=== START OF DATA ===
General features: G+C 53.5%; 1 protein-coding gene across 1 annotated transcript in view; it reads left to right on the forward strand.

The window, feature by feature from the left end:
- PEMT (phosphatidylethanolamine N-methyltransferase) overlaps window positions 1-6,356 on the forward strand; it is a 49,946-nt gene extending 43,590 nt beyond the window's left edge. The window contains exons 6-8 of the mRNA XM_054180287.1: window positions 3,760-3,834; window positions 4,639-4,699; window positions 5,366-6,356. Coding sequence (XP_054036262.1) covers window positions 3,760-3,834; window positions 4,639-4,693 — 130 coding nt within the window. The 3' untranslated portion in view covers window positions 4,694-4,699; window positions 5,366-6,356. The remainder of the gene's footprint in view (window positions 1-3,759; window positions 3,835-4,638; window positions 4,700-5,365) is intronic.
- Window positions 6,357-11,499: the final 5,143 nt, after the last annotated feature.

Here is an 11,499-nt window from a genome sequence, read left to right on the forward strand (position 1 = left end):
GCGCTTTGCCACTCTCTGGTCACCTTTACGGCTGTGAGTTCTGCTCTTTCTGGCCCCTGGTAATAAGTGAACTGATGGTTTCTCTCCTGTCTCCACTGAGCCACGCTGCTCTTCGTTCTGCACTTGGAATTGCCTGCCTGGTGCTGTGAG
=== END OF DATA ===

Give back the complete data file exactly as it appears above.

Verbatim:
General features: G+C 53.5%; 1 protein-coding gene across 1 annotated transcript in view; it reads left to right on the forward strand.

The window, feature by feature from the left end:
- PEMT (phosphatidylethanolamine N-methyltransferase) overlaps window positions 1-6,356 on the forward strand; it is a 49,946-nt gene extending 43,590 nt beyond the window's left edge. The window contains exons 6-8 of the mRNA XM_054180287.1: window positions 3,760-3,834; window positions 4,639-4,699; window positions 5,366-6,356. Coding sequence (XP_054036262.1) covers window positions 3,760-3,834; window positions 4,639-4,693 — 130 coding nt within the window. The 3' untranslated portion in view covers window positions 4,694-4,699; window positions 5,366-6,356. The remainder of the gene's footprint in view (window positions 1-3,759; window positions 3,835-4,638; window positions 4,700-5,365) is intronic.
- Window positions 6,357-11,499: the final 5,143 nt, after the last annotated feature.

Here is an 11,499-nt window from a genome sequence, read left to right on the forward strand (position 1 = left end):
GCGCTTTGCCACTCTCTGGTCACCTTTACGGCTGTGAGTTCTGCTCTTTCTGGCCCCTGGTAATAAGTGAACTGATGGTTTCTCTCCTGTCTCCACTGAGCCACGCTGCTCTTCGTTCTGCACTTGGAATTGCCTGCCTGGTGCTGTGAG